The main advantage of a panoramic camera over a mono/stereo camera is that it covers a 360° scene at one shot. Its sensor models and applications have been studied for years. The spherical perspective [11], global description of omni-directional images [12], and rotation and scale invariance of image patches [13] of a spherical camera have been studied theoretically. However, no physical spherical camera has been produced due to the challenging manufacturing process. One type of manufactured panoramic camera, called a catadioptric camera, utilizes a paraboloid mirror to reflect light from all around a scene into a lens for light collecting. Geyer and Daniilidis gave detailed projective geometry for a catadioptric panoramic sensor [14]. Barreto and Araujo studied the geometry of the catadioptric projection of lines and its use in calibration [15]. Another type of panoramic camera uses a high-speed rotating CCD to collect a 360°-cylinder scene [16]. The third and the most popular panoramic camera used in an MMS is called multi-camera rig system, which consists of a series of fisheye lenses. Shi et al. proposed a rigorous model for a multi-camera rig and integrated the model into a GPS-supported simultaneous localization and mapping (SLAM) [17]. Kaess and Dellaert used a multi-camera rig for a SLAM with an ideal spherical model [18]. Ji et al. compared the difference between the ideal model and the rigorous model in indoor and outdoor scenes [19].
Although a popular substitute for the ideal omnidirectional camera, the multi-camera rig is limited by the current manufacturing techniques: the projection center of each fisheye lens hardly overlaps and the optical axis of each lens seldom lies in the same plane; the separate fisheye images are stitched to a panoramic image with inevitable stitching errors. These technical limitations restrain the applications of 3D street scene reconstruction and high-precision surveying. However, the multi-camera rig could be used to measure objects of interest with an accuracy of decimeter level. In [19], the localization error has been analyzed, and experimentally proved to be less than 0.2 m. In this paper, we leverage multi-view panoramic images captured from a multi-camera rig to locate user-specified objects and focus the work on the challenges of applying template matching to detect distorted objects from panoramic images.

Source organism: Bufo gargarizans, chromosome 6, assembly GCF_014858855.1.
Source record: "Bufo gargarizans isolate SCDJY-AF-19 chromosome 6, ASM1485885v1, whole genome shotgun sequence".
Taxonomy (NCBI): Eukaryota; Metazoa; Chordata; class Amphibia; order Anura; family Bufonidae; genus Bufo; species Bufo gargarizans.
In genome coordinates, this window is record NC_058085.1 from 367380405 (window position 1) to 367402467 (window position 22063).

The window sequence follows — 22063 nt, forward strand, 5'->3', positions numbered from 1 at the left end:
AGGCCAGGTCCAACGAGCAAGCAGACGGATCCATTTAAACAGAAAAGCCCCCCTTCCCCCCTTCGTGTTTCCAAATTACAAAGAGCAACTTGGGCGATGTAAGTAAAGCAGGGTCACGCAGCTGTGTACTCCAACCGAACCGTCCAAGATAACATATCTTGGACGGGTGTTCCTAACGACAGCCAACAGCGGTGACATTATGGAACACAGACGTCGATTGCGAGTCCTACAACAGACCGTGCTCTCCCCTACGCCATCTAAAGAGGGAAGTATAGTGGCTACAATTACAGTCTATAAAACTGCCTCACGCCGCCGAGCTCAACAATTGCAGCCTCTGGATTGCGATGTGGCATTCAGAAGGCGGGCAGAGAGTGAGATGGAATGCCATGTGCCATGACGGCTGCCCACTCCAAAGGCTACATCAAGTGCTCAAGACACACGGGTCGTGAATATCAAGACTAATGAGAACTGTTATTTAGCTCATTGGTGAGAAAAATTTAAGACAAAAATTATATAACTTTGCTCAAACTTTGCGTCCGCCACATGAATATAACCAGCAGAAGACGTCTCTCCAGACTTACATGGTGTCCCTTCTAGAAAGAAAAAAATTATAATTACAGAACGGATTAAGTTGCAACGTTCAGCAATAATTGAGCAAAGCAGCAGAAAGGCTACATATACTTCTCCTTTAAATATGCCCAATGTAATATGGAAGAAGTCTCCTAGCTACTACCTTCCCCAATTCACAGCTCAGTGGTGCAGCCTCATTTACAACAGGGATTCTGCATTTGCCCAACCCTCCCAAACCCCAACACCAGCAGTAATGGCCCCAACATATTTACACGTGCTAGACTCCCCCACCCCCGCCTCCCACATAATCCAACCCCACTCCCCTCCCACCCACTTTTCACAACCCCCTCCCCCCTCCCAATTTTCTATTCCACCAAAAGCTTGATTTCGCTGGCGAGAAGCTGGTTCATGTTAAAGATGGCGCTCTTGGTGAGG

Three problems of using a multi-camera rig in template matching should be addressed. First, the wide baseline (e.g., 8 m) of a multi-camera causes significant perspective distortion between multi-view images. The distortions could beat some classic matching methods using absolution intensity difference or normalized correlation of image patches. Secondly, a panoramic camera introduces further geometric deformation. One part of the deformation is caused by the projection from a 3D sphere to a 2D image, which makes the epipolar no longer a line but a trigonometric curve. The other part is the stitching error raised from the camera model of a multi-camera rig. The stitching error cannot be eliminated without knowing the depth of the scene. An object farther away from the panoramic projection sphere (e.g., 20 m radius) has larger errors as its corresponding points in the adjacent fisheye images could not be overlapped with each other. Third, compared to an arbitrary feature matching where correspondences are compared in feature space, a template matching requires pixelwise searching in a given range in the original image. This indicates that the setting of an adequate search range may affect the efficiency and success rate, as a larger search range brings more false positives.
Considering these restrictions, our work focuses on two aspects. One is to investigate the epipolar geometry of the multi-camera rig and the epipolar accuracy that could be achieved. Shi et al. proposed the stereo geometry of a multi-camera rig and pointed out that the epipolar line is the intersection of the panoramic sphere and a 2D plane roughly passes through camera center [17]. Ji et al. further analyzed the accuracy of the epipolar according to correspondent points in the stereo pairs [19]. However, these studies do not explicitly provide the formula of the epipolar model of a multi-camera rig.